11 For I would have you know, brothers, that the gospel that was preached by me is not man’s gospel. 12 For I did not receive it from any man, nor was I taught it, but I received it through a revelation of Jesus Christ. 13 For you have heard of my former life in Judaism, how I persecuted the church of God violently and tried to destroy it. 14 And I was advancing in Judaism beyond many of my own age among my people, so extremely zealous was I for the traditions of my fathers. 15 But when he who had set me apart before I was born, and who called me by his grace, 16 was pleased to reveal his Son to me, in order that I might preach him among the Gentiles, I did not immediately consult with anyone; 17 nor did I go up to Jerusalem to those who were apostles before me, but I went away into Arabia, and returned again to Damascus.

18 Then after three years I went up to Jerusalem to visit Cephas and remained with him fifteen days. 19 But I saw none of the other apostles except James the Lord’s brother. 20 (In what I am writing to you, before God, I do not lie!) 21 Then I went into the regions of Syria and Cilicia. 22 And I was still unknown in person to the churches of Judea that are in Christ. 23 They only were hearing it said, “He who used to persecute us is now preaching the faith he once tried to destroy.” 24 And they glorified God because of me. (Galatians 1:11–24 ESV)

Who is this Paul character, and why should we listen to him?

After all, he’s new at this, just started preaching the good news of Jesus Christ, crucified and risen, and he doesn’t possess the proper pedigree. He didn’t hang out with Jesus, or Christ’s followers, he wasn’t there when Jesus preached, or healed, or raised anyone from the dead, or when Jesus had that last supper with his followers in that rented room, and he certainly wasn’t threatened later that night he was betrayed, handed over, tired and tortured and put to death.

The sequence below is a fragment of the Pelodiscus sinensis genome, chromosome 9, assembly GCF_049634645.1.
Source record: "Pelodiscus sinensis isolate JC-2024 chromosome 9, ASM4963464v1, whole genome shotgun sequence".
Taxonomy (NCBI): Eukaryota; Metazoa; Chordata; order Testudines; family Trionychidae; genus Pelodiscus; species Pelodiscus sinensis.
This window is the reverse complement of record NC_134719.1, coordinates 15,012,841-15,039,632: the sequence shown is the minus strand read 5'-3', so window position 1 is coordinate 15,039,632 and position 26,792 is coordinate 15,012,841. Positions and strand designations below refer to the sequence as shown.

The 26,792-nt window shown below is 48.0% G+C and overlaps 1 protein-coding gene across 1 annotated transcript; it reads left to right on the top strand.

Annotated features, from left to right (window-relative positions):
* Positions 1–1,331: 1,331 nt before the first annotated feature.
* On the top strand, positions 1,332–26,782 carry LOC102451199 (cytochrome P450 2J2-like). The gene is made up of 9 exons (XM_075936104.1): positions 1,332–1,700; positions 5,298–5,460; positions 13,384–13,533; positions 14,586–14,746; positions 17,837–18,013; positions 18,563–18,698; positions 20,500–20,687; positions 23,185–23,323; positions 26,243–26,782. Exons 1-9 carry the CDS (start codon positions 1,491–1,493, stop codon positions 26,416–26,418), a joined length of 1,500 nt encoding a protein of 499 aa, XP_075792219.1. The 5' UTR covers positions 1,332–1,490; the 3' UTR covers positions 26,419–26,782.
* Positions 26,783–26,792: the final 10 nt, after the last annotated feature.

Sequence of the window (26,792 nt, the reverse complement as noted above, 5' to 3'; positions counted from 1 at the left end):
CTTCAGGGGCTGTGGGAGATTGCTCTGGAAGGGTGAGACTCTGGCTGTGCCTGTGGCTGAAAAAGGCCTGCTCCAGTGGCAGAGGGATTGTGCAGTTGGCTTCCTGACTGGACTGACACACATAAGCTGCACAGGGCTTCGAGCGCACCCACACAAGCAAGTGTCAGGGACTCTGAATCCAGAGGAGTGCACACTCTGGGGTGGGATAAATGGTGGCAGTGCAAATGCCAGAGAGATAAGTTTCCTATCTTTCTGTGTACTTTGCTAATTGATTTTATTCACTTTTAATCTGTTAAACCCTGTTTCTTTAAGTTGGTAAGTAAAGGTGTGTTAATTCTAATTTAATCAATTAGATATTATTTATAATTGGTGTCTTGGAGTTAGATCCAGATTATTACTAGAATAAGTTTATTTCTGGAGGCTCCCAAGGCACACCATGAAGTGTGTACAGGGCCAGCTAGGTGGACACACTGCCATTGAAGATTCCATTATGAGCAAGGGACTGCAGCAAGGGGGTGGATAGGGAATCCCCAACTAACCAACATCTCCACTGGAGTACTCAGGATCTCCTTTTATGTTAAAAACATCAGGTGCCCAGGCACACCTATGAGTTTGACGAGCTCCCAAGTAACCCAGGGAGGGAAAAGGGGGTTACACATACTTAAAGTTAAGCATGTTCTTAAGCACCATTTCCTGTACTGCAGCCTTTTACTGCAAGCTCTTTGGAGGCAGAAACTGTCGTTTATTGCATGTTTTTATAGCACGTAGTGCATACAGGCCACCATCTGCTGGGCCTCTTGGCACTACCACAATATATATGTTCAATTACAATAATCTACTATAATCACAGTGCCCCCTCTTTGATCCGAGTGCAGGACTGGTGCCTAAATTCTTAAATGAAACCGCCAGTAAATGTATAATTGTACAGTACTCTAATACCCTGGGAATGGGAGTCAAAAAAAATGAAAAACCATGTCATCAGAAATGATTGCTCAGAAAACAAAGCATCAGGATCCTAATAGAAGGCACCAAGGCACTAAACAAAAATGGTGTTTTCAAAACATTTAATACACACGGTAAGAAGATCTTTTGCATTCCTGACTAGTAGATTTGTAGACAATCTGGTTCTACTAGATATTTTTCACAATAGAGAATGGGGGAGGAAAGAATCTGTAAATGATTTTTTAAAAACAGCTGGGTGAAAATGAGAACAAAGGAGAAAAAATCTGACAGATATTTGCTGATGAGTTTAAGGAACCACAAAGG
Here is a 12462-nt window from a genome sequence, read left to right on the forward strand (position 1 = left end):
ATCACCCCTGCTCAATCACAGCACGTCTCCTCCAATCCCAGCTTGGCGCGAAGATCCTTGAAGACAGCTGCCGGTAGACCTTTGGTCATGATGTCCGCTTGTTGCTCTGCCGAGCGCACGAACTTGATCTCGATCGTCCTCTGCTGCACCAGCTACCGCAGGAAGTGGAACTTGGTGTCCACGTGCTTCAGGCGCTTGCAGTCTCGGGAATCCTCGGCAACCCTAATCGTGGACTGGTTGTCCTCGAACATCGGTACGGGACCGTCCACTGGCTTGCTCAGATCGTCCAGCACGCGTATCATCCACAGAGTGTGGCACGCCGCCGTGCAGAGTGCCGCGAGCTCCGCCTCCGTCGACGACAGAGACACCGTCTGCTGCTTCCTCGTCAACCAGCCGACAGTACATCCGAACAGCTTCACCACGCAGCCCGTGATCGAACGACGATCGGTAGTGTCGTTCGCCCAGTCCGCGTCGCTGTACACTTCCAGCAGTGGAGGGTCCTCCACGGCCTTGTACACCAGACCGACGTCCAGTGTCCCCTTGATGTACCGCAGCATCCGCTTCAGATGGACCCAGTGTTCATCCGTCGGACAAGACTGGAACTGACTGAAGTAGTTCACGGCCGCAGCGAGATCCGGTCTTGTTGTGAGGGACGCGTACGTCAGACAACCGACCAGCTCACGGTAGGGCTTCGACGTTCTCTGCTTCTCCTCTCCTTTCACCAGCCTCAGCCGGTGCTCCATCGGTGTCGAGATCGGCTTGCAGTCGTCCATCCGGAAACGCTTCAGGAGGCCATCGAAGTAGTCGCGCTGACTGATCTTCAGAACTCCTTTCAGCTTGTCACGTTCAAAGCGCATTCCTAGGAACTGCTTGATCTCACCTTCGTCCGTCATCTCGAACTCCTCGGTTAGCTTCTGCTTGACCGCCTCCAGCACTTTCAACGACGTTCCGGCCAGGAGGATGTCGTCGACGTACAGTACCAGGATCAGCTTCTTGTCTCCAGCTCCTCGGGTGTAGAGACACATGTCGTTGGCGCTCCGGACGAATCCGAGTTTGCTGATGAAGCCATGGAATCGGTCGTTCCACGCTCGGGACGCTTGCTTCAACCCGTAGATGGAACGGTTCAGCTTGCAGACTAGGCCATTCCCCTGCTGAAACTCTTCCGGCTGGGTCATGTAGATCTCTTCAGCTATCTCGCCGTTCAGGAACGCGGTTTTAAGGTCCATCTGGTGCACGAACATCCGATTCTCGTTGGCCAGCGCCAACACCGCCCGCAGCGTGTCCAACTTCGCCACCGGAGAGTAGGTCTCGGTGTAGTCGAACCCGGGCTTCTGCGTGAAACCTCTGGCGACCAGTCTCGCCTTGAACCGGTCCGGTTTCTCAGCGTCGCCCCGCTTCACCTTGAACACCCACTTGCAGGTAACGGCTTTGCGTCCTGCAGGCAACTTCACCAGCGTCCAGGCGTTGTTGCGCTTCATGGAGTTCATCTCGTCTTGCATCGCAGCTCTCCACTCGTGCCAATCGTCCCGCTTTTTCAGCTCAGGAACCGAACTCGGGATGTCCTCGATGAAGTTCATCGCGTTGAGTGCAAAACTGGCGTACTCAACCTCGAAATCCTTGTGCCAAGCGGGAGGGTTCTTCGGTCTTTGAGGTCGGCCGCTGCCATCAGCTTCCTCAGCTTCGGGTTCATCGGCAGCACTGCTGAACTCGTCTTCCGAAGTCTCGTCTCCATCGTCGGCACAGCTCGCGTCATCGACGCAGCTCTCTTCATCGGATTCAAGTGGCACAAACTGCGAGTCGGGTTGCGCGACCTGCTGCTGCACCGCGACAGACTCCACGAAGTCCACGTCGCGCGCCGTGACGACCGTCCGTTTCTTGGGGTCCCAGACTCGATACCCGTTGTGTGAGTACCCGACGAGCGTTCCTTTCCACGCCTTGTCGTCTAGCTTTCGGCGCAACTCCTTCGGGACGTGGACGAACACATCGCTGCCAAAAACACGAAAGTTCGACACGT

He didn’t stand there at the foot of the cross, linger as darkness descended upon the land, stare up in uncomprehending anguish as Jesus breathed his last, painfully exhaling “it is finished” as the nails ripped his flesh.

This Paul wasn’t there to take Jesus down, wrap him in a shroud, didn’t donate his own tomb for Jesus’ burial. He didn’t weep and mourn that sabbath, wasn’t with the women or Peter or the other disciples when they eagerly and strangely told us the tomb was empty.

He certainly wasn’t with us in the days following, when we were scared, and locked the doors, when we wondered if that horrible that thing that happened to him … could happen to us? Did he break bread with us when we were frightened, when we were lost?

No, he did not.

In fact, this Paul was one of the reasons we were cowering in the darkness, behind locked doors, frightened and uncertain and wondering what happens next.

And now here he is, preaching Jesus!

I’m certain some of us are glad, and are, in fact, glorifying God. He did persecute the church. Persecute us. I’m certain some of us lost loved ones and friends because of him. We all lost brothers and sisters in the faith. This is truly the grace of God!